Thanks to Sandie's help I’m glad to see that my scheduled post worked this morning. I’m just back from a lovely, relaxing holiday on the north coast of Ireland. The scenery there is really breathtaking, so needless to say I ended up taking lots and lots of photos, none of which capture the full beauty of the area.
I didn’t bring any card making supplies with me (and survived!) so I’m looking forward to making cards again and catching up on lots of blogs and websites. There aren't any cards in this post but I thought I’d show some photos from our holidays.
A view of the coastline near Portrush with the Inishowen Peninsula in the distance.
On the way to Carrick-a-Rede Rope Bridge with Rathlin Island and Scotland in the background.
Traditionally fishermen erected the bridge to Carrick Island over a 30 metre deep and 20 metre wide chasm to check their salmon nets. Crossing the bridge, the drop felt a lot more than that, especially with the wind whipping across the bridge! Originally the rope bridge consisted of a single rope hand rail and widely spaced slats but the National Trust replaced that with a two hand railed bridge made of ropes and planks of wood. I don't think I would have even considered going across the original bridge!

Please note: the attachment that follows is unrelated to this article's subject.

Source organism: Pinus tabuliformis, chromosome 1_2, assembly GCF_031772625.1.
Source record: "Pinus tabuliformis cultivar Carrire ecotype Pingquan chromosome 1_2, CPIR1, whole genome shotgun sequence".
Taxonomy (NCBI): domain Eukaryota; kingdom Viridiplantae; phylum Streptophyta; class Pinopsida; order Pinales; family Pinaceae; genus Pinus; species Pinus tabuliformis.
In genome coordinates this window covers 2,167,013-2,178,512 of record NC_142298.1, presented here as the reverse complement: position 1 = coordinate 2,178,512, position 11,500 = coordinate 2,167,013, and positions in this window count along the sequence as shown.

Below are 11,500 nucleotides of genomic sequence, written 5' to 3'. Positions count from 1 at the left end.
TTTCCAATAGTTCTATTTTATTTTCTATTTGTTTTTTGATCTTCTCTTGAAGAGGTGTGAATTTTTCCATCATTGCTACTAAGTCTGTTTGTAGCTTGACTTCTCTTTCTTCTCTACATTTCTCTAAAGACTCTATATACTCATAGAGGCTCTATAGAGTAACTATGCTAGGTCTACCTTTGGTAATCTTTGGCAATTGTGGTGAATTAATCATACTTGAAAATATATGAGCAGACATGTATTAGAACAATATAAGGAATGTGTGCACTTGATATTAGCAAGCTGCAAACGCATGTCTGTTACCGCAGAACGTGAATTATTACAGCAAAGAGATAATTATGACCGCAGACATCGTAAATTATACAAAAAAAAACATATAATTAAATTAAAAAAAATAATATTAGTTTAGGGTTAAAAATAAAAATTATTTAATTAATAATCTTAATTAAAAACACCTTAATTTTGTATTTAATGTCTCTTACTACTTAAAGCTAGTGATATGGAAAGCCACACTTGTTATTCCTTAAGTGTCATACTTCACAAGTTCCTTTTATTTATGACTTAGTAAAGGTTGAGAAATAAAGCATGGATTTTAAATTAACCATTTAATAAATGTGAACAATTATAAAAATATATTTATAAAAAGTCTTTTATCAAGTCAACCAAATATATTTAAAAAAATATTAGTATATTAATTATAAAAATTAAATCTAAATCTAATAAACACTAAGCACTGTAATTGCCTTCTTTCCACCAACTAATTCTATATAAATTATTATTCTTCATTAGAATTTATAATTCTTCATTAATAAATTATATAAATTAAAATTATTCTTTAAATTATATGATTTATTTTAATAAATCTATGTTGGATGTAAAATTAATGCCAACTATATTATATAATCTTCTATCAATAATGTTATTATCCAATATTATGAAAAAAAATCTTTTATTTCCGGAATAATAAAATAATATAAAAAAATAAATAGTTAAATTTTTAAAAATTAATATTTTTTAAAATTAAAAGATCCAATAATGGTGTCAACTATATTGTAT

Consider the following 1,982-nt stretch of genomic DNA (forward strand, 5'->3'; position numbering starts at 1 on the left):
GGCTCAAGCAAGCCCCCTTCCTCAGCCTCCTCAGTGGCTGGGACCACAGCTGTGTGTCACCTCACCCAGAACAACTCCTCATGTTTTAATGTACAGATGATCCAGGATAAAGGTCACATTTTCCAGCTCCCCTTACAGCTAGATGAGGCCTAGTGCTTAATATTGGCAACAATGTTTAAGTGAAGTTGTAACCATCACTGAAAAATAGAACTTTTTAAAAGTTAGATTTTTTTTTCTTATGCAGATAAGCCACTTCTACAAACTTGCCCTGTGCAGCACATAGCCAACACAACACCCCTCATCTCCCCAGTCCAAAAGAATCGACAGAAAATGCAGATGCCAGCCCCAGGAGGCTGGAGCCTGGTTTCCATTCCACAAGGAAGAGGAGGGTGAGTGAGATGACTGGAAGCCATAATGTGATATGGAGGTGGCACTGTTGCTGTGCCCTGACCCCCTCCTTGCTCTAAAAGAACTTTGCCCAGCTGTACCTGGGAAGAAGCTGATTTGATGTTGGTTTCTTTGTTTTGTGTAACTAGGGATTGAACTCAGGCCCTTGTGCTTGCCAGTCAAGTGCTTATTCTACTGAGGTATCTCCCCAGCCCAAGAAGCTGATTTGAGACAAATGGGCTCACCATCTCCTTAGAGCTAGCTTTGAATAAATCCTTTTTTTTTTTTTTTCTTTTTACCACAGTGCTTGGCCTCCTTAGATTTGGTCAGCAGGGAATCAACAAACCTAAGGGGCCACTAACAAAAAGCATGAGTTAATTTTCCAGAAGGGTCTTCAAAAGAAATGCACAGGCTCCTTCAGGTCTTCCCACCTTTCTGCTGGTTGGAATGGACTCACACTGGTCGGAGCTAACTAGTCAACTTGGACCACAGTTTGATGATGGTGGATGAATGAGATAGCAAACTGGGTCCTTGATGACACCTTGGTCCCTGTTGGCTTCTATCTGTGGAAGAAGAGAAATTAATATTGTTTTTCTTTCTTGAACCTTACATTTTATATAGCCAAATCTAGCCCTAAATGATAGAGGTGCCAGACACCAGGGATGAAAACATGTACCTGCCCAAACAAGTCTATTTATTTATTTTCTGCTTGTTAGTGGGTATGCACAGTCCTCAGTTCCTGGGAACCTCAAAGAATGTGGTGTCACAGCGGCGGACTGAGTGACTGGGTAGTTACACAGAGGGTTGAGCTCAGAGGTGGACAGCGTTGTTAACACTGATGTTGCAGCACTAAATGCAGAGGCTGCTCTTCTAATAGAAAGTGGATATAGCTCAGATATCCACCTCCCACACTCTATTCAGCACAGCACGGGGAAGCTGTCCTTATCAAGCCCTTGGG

I'm terrified of heights but I'm delighted that I forced myself to go across the bridge and got the see the gorgeous views from Carrick Island.
The Giant's Causeway is made up of 38,000 geometric columns of basalt rock which formed from crystallised lava that erupted 60 million years ago.
According to legend the stones at the Causeway are really the remnants of a pathway which the giant Finn McCool built across the sea from County Antrim to his enemy Benandonner's lair - Fingal's cave on the island of Staffa, Scotland.
An arch and sea stacks on the Antrim coast
View looking towards Dunluce Castle, a late Medieval 17th century castle. The castle is harder to spot in the first photo but in the second one, taken about 20 seconds later, clouds came overhead and the sun was shining directly on the castle.
Part of the castle, including the kitchen, fell into the sea on a stormy night in 1639. It's said that seven unfortunate kitchen staff perished that night but one lucky person survived by being in the right corner of the kitchen.
View of the Inishowen Pensinsula from Portstewart.
Hope you've enjoyed the "visit"!